Back in May I carried out a straw poll via Twitter asking people about their use of tracking software in primary schools, and was disappointed to find that nearly half of responses showed that schools were still using a tracking system that required 3 or 6 steps of progress each year. Despite all the efforts to move away from levels, to avoid the race for progress, to stop the labelling and grouping of pupils, it seemed that many schools had simply replicated the old system.
Since then, we’ve had further guidance from the DfE in the form of the Assessment Commission report, and widespread sharing of videos from Tim Oates and Sean Harford. Many more schools, who in May had not made a decision on software, will now have gone ahead with something new, so I repeated the survey to see if things had changed.
Things are not looking good. Back in May around 45% of schools had opted for a 3-step or 6-step model (replicating the old sub-levels and points-based systems). In the latest survey, that proportion has risen to 49%, with another 15% using another number of steps.
It seems we’re a long way off “assessment without levels”.
As last time, I also polled people to find out which tracking systems were in use. The following graph shows those software programs which had 10% of more of the responses:
As before, Target Tracker makes up nearly a quarter of responses, with its system that allows a choice between 3 or 6 point measurement!
Interestingly, although some software options do not themselves impose (or even include) a step-tracking model, some schools have clearly adopted their own in addition to their main tracking approach. Evidence – as if more were needed – that the fear in schools about proving measureable progress remains as clear as ever.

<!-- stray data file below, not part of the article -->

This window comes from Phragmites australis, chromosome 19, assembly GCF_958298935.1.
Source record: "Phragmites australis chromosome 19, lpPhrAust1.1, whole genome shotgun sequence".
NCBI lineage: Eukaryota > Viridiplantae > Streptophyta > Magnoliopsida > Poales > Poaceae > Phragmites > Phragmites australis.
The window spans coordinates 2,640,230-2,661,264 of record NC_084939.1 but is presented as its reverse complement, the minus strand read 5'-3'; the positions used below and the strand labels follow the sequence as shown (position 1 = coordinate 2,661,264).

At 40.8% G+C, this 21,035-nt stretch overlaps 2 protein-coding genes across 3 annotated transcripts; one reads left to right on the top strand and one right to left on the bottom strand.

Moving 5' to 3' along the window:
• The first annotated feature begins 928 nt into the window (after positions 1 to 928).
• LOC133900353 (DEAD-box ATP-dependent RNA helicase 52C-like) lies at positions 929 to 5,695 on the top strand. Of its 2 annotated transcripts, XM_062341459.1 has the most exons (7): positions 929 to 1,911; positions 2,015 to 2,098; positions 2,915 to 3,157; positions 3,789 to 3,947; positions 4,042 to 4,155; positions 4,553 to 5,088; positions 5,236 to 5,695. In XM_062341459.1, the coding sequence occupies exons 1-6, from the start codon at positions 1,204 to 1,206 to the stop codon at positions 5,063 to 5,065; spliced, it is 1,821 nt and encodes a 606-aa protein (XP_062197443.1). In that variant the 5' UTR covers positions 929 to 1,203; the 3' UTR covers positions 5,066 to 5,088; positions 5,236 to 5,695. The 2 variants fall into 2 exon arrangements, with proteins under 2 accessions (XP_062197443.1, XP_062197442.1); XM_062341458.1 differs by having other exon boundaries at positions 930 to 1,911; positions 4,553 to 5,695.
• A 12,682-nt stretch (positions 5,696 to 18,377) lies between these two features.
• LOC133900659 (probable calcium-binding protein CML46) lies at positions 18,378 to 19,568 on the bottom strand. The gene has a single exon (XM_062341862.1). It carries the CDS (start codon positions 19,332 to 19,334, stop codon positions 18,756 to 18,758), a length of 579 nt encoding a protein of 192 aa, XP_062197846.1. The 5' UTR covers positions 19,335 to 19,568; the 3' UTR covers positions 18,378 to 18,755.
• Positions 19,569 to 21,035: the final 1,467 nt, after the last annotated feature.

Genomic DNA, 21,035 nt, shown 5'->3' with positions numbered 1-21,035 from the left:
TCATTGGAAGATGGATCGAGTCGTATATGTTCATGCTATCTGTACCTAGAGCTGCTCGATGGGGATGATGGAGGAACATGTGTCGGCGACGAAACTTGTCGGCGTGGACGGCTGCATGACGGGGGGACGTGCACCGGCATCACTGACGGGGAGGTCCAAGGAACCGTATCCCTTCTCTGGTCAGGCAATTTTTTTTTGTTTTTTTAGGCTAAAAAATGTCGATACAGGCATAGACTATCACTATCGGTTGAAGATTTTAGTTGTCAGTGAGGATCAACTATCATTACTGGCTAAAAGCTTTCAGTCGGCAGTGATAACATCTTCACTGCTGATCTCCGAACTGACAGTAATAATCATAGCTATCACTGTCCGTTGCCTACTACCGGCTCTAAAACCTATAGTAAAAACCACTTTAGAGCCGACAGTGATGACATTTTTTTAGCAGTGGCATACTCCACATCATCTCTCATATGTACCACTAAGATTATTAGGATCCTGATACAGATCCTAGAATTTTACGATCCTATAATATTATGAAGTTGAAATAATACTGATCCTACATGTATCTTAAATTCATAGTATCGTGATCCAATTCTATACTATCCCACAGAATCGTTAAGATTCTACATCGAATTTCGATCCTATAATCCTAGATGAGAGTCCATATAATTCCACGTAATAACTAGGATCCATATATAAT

What’s the alternative?
I’ve made quite clear before my preference for a Key Objective approach to tracking. As Dylan Wiliam says, when it comes to assessment & tracking, we need to focus on the ‘big ideas’ -the things that really matter.
My worry at this stage is for the ‘formative’ elements of these tracking systems – even those that don’t use a steps model. Many offer a combination of formative and summative tracking, which includes breaking down the whole national curriculum into clickable steps. By my estimation, that could leave a typical teacher in KS2 with over 100 statements to be clicking for each pupil. 3000 statements a year to be ticked off.
For schools still struggling with this idea, I’d urge them (as I have before) to take a look at the NAHT’s approach to Key Performance Indicators. It makes much more sense to focus on high quality assessment of fewer things; otherwise teachers will just be run ragged trying to tick all the boxes.
As Tim Oates has said: it’s not that we need less assessment; rather we need more assessment of the right things. It seems we haven’t quite got there yet.